If you are looking to watch a performance of these two types of dances, you’ll want to seek out a Kabuki-za theater. 

National Noh Theatre Tokyo

These dances are elaborate, with specific staging, costumes, makeup, and movements. The noh dance is an entire dramatic performance that tells a story.

Kabuki is a dramatic dance filled with emotion, intricate dress, and extraordinary makeup. 

Kabuki-za theatre Japan Official Website

Ukiyo-e

The translation of the art form called ukiyo-e is “pictures of the floating world.” This is an art form that can still be admired all over Japan today, even though it is not created as much as it used to be. Sometimes, ukiyo-e is referred to as woodblock prints. 

This type of art would depict many aspects of popular Japanese culture, including depictions of geisha or other beautiful Japanese women.

Woodblock Prink By Hokusai

Sometimes there would be plants or florals, such as cherry blossoms, within the background of these paintings. People of status would also sometimes have ukiyo-e paintings made of them. 

Many Japanese-inspired tattoo art scene around the world today has been derived from classic ukiyo-e paintings. 

Hokusai Woodblock Art Museum Tokyo

Kodo

Kodo is not as popular an art form as it used to be. Rather, kodo, or incense appreciation, has become less of an art form and more of something used around the world to add fragrance to the home or to create a calming environment for meditation. 

However, incense was once used very often in Japan by those who wished to add fragrance to their clothing and their hair. Thus, there would be custom fragrances created and different ingredients mixed together to make all kinds of incense. 

Furthermore, there used to be kumikos, which were incense comparing games, where people would try and guess what ingredients were in another person’s incense. However, this isn’t practiced as much anymore because incense can be very expensive. 

Nippon Kodo Association Official Website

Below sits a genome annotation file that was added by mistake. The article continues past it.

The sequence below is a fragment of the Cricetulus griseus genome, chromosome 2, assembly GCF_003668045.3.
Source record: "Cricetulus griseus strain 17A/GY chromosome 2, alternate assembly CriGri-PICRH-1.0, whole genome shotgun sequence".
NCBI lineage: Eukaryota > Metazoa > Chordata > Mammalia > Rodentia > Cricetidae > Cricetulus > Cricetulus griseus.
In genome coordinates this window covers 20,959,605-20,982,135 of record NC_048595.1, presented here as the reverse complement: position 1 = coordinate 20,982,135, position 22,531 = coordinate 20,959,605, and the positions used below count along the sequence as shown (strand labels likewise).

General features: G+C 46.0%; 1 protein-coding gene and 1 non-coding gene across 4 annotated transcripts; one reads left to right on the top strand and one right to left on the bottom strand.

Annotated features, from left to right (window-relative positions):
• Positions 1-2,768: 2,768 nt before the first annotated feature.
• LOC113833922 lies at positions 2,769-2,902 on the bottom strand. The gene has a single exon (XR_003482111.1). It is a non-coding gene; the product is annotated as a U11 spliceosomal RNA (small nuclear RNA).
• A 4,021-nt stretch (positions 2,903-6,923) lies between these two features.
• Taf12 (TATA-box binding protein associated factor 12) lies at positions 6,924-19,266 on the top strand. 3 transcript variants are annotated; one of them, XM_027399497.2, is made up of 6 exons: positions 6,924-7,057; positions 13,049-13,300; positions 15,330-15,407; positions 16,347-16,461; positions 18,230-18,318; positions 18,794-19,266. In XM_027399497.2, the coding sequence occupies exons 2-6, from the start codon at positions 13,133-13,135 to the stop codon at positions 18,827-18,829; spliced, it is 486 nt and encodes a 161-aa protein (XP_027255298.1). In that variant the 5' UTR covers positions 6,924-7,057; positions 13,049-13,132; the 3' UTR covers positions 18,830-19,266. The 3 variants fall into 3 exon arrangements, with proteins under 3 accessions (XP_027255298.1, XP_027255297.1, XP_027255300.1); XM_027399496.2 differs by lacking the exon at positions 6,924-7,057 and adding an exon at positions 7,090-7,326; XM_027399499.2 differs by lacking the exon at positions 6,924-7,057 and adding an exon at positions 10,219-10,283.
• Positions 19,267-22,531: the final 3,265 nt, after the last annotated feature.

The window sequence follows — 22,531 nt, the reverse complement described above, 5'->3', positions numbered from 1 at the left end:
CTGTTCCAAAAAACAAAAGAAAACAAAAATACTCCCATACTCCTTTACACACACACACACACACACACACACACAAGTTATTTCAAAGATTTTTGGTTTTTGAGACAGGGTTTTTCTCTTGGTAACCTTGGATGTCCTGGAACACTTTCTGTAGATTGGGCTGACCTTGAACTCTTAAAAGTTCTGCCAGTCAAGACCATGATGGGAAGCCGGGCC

Ikebana 

Japan has been able to cultivate a vast array of beautiful florals and greenery, being that they experience four distinct seasons. As such, it is customary in Japan to create art pieces featuring some of their beautiful florals. 

Ikebana can be traced back to the 8th century in Japan when missionaries would put together beautiful flower arrangements and offer them to Buddha.

It became popular over time, and there are now different types of ikebana that range from simple arrangements that feature strong lines, to ornamental displays, to displays that showcase the flowers of the current season. 

While the art of arranging flowers produces an end result of a lovely bouquet or arrangement, many people who practice ikebana see it as a meditative, calming practice that allows them to connect with nature and appreciate its beauty. 

Ikebana Workshop Via Tripadvisor

 Ikebana flower art in the courtyard of the Shinto Meiji-Jingu Shrine

Shikki 

Shikki is the practice of using lacquer to preserve and transform wood into many things, from decorations to keepsakes and practical housewares.

You can find shikki art that will rely on the beauty of wood to create something special. You can also find shikki art that will use colors and patterns to transform the wooden bowls, plates, and trays into something unique. 

Shikki In Kanazawa Official Website


The art of shikki has been practiced in Japan for thousands of years. While lacquer serves the practical purpose of making sure that wood doesn’t rot or disintegrate easily, it also lets you use wood in a decorative fashion.

One Of Japans Most Famous Artist Of All Time Hokusai

MT Lee
My fascination with Japan began several years back at a roadside bonsai stand while on vacation. I became more interested in the where and why's more than the trees themselves. My love of Bonsai led me to further research my interest in the gardens where they originated from and the places and people that surrounded those little trees. My curiosity was well rewarded upon visiting Saitama where the National Bonsai Museum was located and Omiya Village the bonsai mecca for lovers of this ancient art form. Exploring many towns and villages and even making my way to Japan's furthest southern prefecture of Okinawa. I hope to share my love of this wonderful and exotic place with all those who want to know more about Japan.